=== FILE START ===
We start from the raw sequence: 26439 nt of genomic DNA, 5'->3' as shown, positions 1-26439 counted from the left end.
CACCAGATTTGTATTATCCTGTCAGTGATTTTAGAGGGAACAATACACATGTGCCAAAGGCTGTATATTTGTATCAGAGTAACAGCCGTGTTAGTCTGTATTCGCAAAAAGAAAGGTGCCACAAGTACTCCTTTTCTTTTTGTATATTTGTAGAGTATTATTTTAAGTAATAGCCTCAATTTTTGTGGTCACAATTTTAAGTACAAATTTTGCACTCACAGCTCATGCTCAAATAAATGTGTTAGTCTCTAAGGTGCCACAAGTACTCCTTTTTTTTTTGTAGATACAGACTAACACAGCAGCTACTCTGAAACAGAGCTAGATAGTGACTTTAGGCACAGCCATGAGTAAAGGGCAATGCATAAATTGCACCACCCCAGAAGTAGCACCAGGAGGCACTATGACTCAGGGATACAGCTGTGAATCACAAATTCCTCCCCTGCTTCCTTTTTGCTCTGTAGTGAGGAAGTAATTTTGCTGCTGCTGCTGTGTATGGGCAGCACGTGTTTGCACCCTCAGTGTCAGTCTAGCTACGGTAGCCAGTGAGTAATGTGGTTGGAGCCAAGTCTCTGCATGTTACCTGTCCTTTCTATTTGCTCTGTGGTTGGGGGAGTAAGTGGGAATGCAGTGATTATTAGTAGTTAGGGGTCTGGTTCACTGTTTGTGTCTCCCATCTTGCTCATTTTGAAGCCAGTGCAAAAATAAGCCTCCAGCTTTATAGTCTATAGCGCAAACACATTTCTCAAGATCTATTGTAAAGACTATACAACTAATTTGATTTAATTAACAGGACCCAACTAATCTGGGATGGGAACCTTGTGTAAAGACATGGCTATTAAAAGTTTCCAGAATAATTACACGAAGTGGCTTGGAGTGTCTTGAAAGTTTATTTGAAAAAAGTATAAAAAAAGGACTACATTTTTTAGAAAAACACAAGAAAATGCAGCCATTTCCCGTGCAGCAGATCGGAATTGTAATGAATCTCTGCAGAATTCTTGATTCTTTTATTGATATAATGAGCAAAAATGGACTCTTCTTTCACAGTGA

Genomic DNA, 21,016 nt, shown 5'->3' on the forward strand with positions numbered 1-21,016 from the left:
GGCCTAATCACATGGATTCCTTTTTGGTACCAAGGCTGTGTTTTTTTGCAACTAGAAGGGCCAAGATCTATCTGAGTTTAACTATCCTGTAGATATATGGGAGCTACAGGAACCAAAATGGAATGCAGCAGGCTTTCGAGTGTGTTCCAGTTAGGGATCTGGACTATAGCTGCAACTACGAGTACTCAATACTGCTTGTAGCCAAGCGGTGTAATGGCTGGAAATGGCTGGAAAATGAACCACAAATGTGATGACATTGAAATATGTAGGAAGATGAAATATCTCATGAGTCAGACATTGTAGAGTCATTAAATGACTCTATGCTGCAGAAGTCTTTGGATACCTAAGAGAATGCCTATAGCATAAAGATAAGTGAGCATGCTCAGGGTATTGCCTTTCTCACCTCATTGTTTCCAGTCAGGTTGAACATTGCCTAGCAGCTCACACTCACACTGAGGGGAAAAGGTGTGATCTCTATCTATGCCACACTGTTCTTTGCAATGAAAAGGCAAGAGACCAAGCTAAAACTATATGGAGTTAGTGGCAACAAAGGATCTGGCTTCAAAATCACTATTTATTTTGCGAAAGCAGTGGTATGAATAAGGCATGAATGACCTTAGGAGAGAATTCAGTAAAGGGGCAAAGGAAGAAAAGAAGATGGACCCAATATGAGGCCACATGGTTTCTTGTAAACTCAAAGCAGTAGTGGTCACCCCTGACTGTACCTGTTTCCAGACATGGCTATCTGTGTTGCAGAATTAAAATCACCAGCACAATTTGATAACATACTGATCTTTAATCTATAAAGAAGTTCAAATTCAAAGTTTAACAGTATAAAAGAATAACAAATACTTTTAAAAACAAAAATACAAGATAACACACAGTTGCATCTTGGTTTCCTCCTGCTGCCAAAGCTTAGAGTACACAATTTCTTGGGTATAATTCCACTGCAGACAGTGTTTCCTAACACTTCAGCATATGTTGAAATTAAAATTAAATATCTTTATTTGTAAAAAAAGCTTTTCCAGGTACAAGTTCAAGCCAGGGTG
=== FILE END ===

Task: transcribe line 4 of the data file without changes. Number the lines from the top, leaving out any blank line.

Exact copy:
GGCCTAATCACATGGATTCCTTTTTGGTACCAAGGCTGTGTTTTTTTGCAACTAGAAGGGCCAAGATCTATCTGAGTTTAACTATCCTGTAGATATATGGGAGCTACAGGAACCAAAATGGAATGCAGCAGGCTTTCGAGTGTGTTCCAGTTAGGGATCTGGACTATAGCTGCAACTACGAGTACTCAATACTGCTTGTAGCCAAGCGGTGTAATGGCTGGAAATGGCTGGAAAATGAACCACAAATGTGATGACATTGAAATATGTAGGAAGATGAAATATCTCATGAGTCAGACATTGTAGAGTCATTAAATGACTCTATGCTGCAGAAGTCTTTGGATACCTAAGAGAATGCCTATAGCATAAAGATAAGTGAGCATGCTCAGGGTATTGCCTTTCTCACCTCATTGTTTCCAGTCAGGTTGAACATTGCCTAGCAGCTCACACTCACACTGAGGGGAAAAGGTGTGATCTCTATCTATGCCACACTGTTCTTTGCAATGAAAAGGCAAGAGACCAAGCTAAAACTATATGGAGTTAGTGGCAACAAAGGATCTGGCTTCAAAATCACTATTTATTTTGCGAAAGCAGTGGTATGAATAAGGCATGAATGACCTTAGGAGAGAATTCAGTAAAGGGGCAAAGGAAGAAAAGAAGATGGACCCAATATGAGGCCACATGGTTTCTTGTAAACTCAAAGCAGTAGTGGTCACCCCTGACTGTACCTGTTTCCAGACATGGCTATCTGTGTTGCAGAATTAAAATCACCAGCACAATTTGATAACATACTGATCTTTAATCTATAAAGAAGTTCAAATTCAAAGTTTAACAGTATAAAAGAATAACAAATACTTTTAAAAACAAAAATACAAGATAACACACAGTTGCATCTTGGTTTCCTCCTGCTGCCAAAGCTTAGAGTACACAATTTCTTGGGTATAATTCCACTGCAGACAGTGTTTCCTAACACTTCAGCATATGTTGAAATTAAAATTAAATATCTTTATTTGTAAAAAAAGCTTTTCCAGGTACAAGTTCAAGCCAGGGTG